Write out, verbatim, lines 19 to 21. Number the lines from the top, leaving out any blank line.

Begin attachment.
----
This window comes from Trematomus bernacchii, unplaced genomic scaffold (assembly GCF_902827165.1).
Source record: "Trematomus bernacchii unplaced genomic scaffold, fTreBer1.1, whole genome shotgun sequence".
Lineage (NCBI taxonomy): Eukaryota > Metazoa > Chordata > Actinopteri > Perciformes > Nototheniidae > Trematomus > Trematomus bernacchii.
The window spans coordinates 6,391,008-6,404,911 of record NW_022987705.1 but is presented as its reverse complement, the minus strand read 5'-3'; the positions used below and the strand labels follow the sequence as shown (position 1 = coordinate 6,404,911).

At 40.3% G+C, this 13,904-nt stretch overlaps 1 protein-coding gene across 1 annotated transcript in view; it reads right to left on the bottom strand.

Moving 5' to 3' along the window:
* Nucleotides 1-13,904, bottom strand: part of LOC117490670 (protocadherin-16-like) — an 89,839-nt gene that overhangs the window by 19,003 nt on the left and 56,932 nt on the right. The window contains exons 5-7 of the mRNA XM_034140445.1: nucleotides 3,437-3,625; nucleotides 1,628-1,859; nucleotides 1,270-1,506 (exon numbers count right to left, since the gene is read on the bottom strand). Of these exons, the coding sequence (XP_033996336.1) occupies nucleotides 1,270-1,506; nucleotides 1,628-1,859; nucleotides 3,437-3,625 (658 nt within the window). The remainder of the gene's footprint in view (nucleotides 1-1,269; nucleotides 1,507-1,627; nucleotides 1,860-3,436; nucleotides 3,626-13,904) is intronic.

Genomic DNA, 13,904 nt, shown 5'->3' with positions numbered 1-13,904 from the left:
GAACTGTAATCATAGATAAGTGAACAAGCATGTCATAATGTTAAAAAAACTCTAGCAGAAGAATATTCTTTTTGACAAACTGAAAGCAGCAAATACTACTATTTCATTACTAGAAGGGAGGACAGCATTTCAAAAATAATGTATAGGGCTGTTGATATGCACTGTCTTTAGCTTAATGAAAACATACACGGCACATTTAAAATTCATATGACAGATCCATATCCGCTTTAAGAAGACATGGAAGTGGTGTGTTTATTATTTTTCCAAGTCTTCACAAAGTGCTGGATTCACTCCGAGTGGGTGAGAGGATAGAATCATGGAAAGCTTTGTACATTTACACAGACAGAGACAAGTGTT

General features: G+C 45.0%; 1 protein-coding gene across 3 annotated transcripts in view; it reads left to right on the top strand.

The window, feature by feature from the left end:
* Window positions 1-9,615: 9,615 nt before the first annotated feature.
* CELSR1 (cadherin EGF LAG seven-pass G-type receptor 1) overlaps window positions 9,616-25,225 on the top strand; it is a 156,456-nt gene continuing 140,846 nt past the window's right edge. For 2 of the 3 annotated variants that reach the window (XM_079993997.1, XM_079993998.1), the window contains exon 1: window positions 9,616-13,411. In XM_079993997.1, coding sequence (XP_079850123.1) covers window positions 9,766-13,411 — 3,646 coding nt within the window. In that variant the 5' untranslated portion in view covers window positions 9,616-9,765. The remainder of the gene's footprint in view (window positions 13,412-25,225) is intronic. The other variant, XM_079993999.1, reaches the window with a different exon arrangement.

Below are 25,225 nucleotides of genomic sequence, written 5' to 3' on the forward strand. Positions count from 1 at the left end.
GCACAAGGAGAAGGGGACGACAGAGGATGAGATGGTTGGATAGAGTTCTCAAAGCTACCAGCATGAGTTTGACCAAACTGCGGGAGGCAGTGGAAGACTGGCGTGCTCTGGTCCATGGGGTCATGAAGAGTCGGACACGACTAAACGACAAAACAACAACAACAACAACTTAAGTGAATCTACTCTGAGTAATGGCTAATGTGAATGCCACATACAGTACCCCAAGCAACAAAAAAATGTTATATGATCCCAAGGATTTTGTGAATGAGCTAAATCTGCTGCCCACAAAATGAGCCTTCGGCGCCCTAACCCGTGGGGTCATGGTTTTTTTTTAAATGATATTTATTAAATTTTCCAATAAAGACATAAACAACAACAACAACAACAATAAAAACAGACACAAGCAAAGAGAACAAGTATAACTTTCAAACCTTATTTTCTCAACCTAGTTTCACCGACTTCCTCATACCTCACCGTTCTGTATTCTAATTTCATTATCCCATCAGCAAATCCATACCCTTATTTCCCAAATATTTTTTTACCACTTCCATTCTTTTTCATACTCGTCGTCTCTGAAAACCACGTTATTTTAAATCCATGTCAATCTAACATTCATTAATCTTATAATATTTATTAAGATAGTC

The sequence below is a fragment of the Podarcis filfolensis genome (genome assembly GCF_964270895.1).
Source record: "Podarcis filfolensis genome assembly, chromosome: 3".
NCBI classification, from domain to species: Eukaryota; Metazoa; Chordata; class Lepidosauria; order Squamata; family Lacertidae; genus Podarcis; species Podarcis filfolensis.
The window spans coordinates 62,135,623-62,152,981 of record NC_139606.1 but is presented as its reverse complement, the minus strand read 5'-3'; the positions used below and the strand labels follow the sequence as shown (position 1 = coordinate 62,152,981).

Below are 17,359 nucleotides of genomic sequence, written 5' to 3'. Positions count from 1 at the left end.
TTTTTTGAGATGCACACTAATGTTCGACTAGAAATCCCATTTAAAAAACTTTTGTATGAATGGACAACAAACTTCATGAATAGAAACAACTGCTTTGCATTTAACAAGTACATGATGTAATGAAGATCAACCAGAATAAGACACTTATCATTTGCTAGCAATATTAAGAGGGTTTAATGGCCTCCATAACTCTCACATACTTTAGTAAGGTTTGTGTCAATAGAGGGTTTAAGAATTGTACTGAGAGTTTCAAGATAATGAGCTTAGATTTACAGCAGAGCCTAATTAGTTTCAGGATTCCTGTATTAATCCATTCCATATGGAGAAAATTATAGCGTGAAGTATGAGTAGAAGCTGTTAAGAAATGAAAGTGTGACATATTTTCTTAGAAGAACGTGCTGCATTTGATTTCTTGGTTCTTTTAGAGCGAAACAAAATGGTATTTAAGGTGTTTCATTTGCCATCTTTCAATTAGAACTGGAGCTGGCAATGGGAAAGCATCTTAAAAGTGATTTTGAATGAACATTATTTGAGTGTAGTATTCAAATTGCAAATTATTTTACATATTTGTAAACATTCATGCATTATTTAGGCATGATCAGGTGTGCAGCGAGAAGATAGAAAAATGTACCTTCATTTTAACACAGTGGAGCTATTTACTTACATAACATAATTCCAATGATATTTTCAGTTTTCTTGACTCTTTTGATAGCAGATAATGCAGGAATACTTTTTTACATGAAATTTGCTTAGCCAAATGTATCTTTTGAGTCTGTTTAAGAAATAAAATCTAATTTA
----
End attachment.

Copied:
The window spans coordinates 62,135,623-62,152,981 of record NC_139606.1 but is presented as its reverse complement, the minus strand read 5'-3'; the positions used below and the strand labels follow the sequence as shown (position 1 = coordinate 62,152,981).

Below are 17,359 nucleotides of genomic sequence, written 5' to 3'. Positions count from 1 at the left end.
TTTTTTGAGATGCACACTAATGTTCGACTAGAAATCCCATTTAAAAAACTTTTGTATGAATGGACAACAAACTTCATGAATAGAAACAACTGCTTTGCATTTAACAAGTACATGATGTAATGAAGATCAACCAGAATAAGACACTTATCATTTGCTAGCAATATTAAGAGGGTTTAATGGCCTCCATAACTCTCACATACTTTAGTAAGGTTTGTGTCAATAGAGGGTTTAAGAATTGTACTGAGAGTTTCAAGATAATGAGCTTAGATTTACAGCAGAGCCTAATTAGTTTCAGGATTCCTGTATTAATCCATTCCATATGGAGAAAATTATAGCGTGAAGTATGAGTAGAAGCTGTTAAGAAATGAAAGTGTGACATATTTTCTTAGAAGAACGTGCTGCATTTGATTTCTTGGTTCTTTTAGAGCGAAACAAAATGGTATTTAAGGTGTTTCATTTGCCATCTTTCAATTAGAACTGGAGCTGGCAATGGGAAAGCATCTTAAAAGTGATTTTGAATGAACATTATTTGAGTGTAGTATTCAAATTGCAAATTATTTTACATATTTGTAAACATTCATGCATTATTTAGGCATGATCAGGTGTGCAGCGAGAAGATAGAAAAATGTACCTTCATTTTAACACAGTGGAGCTATTTACTTACATAACATAATTCCAATGATATTTTCAGTTTTCTTGACTCTTTTGATAGCAGATAATGCAGGAATACTTTTTTACATGAAATTTGCTTAGCCAAATGTATCTTTTGAGTCTGTTTAAGAAATAAAATCTAATTTA